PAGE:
The Handmaid’s Tale
Sometimes — okay, all the time — while watching Handmaid’s Tale I try to imagine what kind of handmaid I would be. Would I silently absorb the abuse, melt into the wallpaper, meekly offer a “May the Lord open,” and keep to myself in order to survive? Would I bite and scratch and kick during my very first Ceremony, twist up my legs until they had to tie me to the bed? Would I do what we all like to imagine we would do and maintain a docile exterior while I plotted not just my own escape but the demise of the entire nation of Gilead?
This episode hinges on the question of what kind of handmaid June — who knows the game, and who has played several roles in the three years since America’s collapse — is morphing into. Standing under those swinging Martha bodies in the square, the ones so forcefully displayed as a warning shot to other would-be rebels, she can see the fate that might befall her if she chooses rebellion but isn’t successful: Not only could she too creakily swing from a rope, but some passersby wouldn’t even know what she had died for.
“If I’m going to survive this,” she points out, “I’ll need allies. Allies with power.” Alma and Janine are friends, and certainly allies of some sort. As are Cora (wherever she may be) and Beth. But what she needs is a higher-up who can pass information, foment a revolution from within, or escort a handmaid or Martha out of Gilead under cover. She needs Lawrence or Serena, or if possible, both.
June has worked Serena since her pregnancy. First when the two women shared Commander Waterford’s study and secretly ruled his corner of the kingdom, shuffling papers back and forth like two beat reporters churning out the scoop of the century. Then again when baby Nichole was born and they shared an unexpected common bond. It was June who encouraged Serena to speak up over the rights of women to read — and who indirectly cost her a finger. Now that Serena has made the ultimate sacrifice (“Only a mother could do what you did”), to give up that baby to a better life, she’s ripe for further encouragement, June thinks. Womanhood, Handmaid’s Tale seems to be saying, is a bond that runs a little deeper than politics or marriage or the law. Even the woman who had a crucial hand in getting Gilead off the ground is wavering in her commitment to it. Serena turns June down at the end of this episode, and tells her she didn’t come to strike up a rebellion alliance, but when she eventually walks past her husband on the beach, she leaves open the possibility that she won’t easily blend back in among the gossiping Commanders’ wives at the next ladies’ luncheon.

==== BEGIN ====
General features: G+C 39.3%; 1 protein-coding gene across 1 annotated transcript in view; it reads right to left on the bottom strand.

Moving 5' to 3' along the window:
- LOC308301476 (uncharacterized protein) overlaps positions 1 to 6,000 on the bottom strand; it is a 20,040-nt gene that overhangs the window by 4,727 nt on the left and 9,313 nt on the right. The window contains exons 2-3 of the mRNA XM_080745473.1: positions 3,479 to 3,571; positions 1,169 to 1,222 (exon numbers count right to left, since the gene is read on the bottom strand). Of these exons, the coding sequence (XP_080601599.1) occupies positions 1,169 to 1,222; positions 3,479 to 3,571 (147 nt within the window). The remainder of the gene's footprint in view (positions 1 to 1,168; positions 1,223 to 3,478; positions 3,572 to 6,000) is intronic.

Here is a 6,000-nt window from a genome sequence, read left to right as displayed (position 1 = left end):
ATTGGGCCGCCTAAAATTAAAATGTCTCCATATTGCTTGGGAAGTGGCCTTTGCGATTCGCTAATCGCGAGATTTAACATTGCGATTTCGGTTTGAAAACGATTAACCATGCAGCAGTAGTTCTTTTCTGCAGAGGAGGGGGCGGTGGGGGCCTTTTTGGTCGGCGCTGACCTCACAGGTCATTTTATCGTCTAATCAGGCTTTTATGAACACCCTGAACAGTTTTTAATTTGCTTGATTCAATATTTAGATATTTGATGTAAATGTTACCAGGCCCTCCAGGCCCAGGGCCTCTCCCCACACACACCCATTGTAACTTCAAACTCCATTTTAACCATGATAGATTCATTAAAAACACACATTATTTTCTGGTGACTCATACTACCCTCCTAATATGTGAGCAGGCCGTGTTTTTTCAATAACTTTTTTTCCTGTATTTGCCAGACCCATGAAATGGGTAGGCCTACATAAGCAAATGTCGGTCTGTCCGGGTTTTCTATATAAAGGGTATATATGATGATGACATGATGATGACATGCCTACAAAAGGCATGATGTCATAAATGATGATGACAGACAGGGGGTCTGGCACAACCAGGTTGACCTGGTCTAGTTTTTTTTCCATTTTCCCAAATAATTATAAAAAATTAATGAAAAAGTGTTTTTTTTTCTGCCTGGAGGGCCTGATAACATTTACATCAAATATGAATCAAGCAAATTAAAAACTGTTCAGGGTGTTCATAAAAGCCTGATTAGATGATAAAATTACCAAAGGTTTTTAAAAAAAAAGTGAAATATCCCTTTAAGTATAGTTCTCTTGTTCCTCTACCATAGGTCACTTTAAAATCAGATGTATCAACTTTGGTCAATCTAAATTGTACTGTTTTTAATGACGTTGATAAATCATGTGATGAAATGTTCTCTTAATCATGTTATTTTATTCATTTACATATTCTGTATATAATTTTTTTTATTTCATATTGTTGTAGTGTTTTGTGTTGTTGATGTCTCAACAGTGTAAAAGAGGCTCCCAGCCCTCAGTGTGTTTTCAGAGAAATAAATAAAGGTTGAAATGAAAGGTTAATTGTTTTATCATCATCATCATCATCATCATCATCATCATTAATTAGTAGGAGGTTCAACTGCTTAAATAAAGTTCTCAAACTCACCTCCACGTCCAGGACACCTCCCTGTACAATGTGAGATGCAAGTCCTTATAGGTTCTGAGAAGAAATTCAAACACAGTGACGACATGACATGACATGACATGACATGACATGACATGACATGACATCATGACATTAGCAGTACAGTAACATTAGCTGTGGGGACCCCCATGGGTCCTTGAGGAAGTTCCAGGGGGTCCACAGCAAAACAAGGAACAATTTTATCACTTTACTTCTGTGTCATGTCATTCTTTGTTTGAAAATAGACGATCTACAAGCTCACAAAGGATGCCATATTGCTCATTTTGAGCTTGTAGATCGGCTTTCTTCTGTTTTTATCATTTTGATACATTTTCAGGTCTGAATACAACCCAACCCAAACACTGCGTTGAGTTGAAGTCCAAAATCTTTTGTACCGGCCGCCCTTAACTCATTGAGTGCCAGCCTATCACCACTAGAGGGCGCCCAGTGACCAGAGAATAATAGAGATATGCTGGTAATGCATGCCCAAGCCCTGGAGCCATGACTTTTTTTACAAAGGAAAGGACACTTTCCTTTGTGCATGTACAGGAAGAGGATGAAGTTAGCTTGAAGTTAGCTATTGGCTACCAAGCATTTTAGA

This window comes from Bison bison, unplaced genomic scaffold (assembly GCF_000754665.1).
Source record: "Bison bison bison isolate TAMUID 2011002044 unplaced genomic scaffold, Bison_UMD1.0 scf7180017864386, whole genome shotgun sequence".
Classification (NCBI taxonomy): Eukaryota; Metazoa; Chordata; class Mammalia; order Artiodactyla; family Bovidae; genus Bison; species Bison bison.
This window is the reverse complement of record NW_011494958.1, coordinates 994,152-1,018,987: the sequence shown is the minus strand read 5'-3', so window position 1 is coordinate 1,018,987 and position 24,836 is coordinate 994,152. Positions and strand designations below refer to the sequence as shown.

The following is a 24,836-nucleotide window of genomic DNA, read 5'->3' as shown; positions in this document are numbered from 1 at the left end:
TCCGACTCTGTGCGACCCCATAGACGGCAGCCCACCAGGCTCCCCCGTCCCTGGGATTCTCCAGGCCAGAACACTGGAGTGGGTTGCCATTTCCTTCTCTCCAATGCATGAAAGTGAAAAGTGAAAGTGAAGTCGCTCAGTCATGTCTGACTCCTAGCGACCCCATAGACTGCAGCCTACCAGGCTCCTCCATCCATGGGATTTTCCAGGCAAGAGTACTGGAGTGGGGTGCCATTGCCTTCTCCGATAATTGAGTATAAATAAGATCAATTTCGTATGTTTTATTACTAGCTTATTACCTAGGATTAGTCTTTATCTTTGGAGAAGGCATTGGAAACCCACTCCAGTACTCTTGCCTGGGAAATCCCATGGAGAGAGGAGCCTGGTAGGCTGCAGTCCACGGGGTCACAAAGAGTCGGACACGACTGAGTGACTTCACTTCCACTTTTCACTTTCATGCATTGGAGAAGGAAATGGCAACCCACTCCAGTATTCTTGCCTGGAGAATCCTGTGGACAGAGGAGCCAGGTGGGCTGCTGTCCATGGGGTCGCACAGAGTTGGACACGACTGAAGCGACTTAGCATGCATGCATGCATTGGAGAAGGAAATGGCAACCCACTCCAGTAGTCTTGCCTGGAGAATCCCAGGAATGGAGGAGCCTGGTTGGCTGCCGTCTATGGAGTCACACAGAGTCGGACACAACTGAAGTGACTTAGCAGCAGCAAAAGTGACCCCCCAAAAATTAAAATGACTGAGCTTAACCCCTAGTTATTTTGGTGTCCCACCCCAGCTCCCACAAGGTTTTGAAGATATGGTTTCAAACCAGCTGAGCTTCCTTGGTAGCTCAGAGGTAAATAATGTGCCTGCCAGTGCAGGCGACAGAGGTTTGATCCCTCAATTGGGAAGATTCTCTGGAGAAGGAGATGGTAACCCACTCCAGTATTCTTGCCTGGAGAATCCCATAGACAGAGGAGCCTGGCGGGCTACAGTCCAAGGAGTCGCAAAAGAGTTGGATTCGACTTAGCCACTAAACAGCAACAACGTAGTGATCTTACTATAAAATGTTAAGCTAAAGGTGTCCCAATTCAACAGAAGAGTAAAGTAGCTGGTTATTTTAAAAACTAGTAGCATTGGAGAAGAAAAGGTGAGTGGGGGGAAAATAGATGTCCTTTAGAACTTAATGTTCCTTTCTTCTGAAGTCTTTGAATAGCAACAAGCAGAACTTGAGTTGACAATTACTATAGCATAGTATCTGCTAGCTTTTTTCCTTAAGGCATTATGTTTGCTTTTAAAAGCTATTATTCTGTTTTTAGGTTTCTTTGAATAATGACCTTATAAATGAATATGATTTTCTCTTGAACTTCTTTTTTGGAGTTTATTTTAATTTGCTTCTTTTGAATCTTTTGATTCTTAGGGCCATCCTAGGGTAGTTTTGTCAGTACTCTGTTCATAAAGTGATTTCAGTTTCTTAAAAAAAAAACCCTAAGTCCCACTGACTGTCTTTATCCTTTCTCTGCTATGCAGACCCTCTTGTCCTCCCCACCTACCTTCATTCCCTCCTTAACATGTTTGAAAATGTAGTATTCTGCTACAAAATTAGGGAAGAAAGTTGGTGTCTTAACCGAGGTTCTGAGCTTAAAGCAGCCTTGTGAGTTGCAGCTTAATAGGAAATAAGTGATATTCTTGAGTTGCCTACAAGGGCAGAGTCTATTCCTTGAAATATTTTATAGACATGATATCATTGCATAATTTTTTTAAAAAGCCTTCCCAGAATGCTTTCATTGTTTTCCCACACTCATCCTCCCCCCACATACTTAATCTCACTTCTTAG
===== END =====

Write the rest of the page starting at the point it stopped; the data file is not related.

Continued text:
The taste of what Serena’s upbringing may have done to her psyche is revealing. Sure, we can all claim our problems go back to that one time our mother told us that red wasn’t our color, but Serena’s mother (an excellent Laila Robins) really takes the prize as the Ice Queen Mummy. (Another excellent casting choice here could have been Joan Allen, who plays cool and cruel better than anyone.) Just why Serena retreats to a house that she must have known would be filled with belittlement is unclear, but the resulting tension (“Enough drama!” her mother exclaims, as if losing a finger, marrying Satan incarnate, and living in a theocratic hellscape isn’t worth a little bit of weeping) ups the ante on her potential radicalization and explains her prior religious conservatism. This is a woman whose mother would spill the beans on her child’s deepest marital issues to a prayer circle — prayer as patronization — and then act taken aback when said child isn’t thrilled.
At first, when Serena left the beautifully crafted leather finger on the beach and walked out into the water, I assumed — and hoped, just a little — that she was pulling an Edna Pontellier and her head might vanish below the waves. But she’s stronger than she thinks. And what story line would be more interesting than the redemption of a gender-traitor who comes to realize that A Woman’s Place is in the uprising?
June is also prowling about Commander Waterford, hoping she can unlock some of his furthest moral reaches. Flattery seems to do the trick (although as Lawrence points out, Waterford isn’t the shiniest knob in Gilead), appealing to the little voice inside every cruel man that seems to make him think he’s a highly decent human who is simply doing what must be done. The will of God and all that b.s.